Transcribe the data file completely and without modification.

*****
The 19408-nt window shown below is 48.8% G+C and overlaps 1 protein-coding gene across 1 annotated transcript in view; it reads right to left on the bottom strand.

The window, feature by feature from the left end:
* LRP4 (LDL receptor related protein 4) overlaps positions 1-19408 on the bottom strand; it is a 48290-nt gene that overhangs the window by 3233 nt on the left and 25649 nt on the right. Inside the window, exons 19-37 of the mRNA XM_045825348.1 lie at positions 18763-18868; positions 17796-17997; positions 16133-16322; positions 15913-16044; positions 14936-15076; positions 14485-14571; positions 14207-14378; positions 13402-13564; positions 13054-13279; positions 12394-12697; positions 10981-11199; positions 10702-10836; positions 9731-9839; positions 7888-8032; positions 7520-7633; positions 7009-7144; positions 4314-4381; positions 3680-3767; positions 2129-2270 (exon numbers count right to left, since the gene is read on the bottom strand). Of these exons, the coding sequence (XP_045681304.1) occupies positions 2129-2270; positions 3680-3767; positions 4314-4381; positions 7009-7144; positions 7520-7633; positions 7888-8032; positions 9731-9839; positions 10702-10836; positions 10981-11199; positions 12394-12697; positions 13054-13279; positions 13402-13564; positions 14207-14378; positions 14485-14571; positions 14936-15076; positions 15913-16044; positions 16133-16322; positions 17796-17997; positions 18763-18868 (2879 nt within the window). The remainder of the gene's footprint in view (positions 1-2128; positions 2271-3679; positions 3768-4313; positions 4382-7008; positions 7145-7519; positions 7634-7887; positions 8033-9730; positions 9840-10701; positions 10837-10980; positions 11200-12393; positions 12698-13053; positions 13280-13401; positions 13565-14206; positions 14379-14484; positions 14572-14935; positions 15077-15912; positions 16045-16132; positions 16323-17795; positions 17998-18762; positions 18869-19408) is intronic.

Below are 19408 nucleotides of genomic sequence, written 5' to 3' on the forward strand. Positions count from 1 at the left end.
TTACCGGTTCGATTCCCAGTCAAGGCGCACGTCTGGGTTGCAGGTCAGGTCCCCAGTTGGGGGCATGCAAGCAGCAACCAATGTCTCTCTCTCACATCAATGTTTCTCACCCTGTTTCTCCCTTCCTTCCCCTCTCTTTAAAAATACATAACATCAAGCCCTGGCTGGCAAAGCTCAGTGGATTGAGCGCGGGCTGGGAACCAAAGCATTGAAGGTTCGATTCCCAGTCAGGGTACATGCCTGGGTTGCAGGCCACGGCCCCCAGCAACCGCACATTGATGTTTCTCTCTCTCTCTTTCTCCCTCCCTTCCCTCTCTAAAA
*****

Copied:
The 19408-nt window shown below is 48.8% G+C and overlaps 1 protein-coding gene across 1 annotated transcript in view; it reads right to left on the bottom strand.

The window, feature by feature from the left end:
* LRP4 (LDL receptor related protein 4) overlaps positions 1-19408 on the bottom strand; it is a 48290-nt gene that overhangs the window by 3233 nt on the left and 25649 nt on the right. Inside the window, exons 19-37 of the mRNA XM_045825348.1 lie at positions 18763-18868; positions 17796-17997; positions 16133-16322; positions 15913-16044; positions 14936-15076; positions 14485-14571; positions 14207-14378; positions 13402-13564; positions 13054-13279; positions 12394-12697; positions 10981-11199; positions 10702-10836; positions 9731-9839; positions 7888-8032; positions 7520-7633; positions 7009-7144; positions 4314-4381; positions 3680-3767; positions 2129-2270 (exon numbers count right to left, since the gene is read on the bottom strand). Of these exons, the coding sequence (XP_045681304.1) occupies positions 2129-2270; positions 3680-3767; positions 4314-4381; positions 7009-7144; positions 7520-7633; positions 7888-8032; positions 9731-9839; positions 10702-10836; positions 10981-11199; positions 12394-12697; positions 13054-13279; positions 13402-13564; positions 14207-14378; positions 14485-14571; positions 14936-15076; positions 15913-16044; positions 16133-16322; positions 17796-17997; positions 18763-18868 (2879 nt within the window). The remainder of the gene's footprint in view (positions 1-2128; positions 2271-3679; positions 3768-4313; positions 4382-7008; positions 7145-7519; positions 7634-7887; positions 8033-9730; positions 9840-10701; positions 10837-10980; positions 11200-12393; positions 12698-13053; positions 13280-13401; positions 13565-14206; positions 14379-14484; positions 14572-14935; positions 15077-15912; positions 16045-16132; positions 16323-17795; positions 17998-18762; positions 18869-19408) is intronic.

Below are 19408 nucleotides of genomic sequence, written 5' to 3' on the forward strand. Positions count from 1 at the left end.
TTACCGGTTCGATTCCCAGTCAAGGCGCACGTCTGGGTTGCAGGTCAGGTCCCCAGTTGGGGGCATGCAAGCAGCAACCAATGTCTCTCTCTCACATCAATGTTTCTCACCCTGTTTCTCCCTTCCTTCCCCTCTCTTTAAAAATACATAACATCAAGCCCTGGCTGGCAAAGCTCAGTGGATTGAGCGCGGGCTGGGAACCAAAGCATTGAAGGTTCGATTCCCAGTCAGGGTACATGCCTGGGTTGCAGGCCACGGCCCCCAGCAACCGCACATTGATGTTTCTCTCTCTCTCTTTCTCCCTCCCTTCCCTCTCTAAAA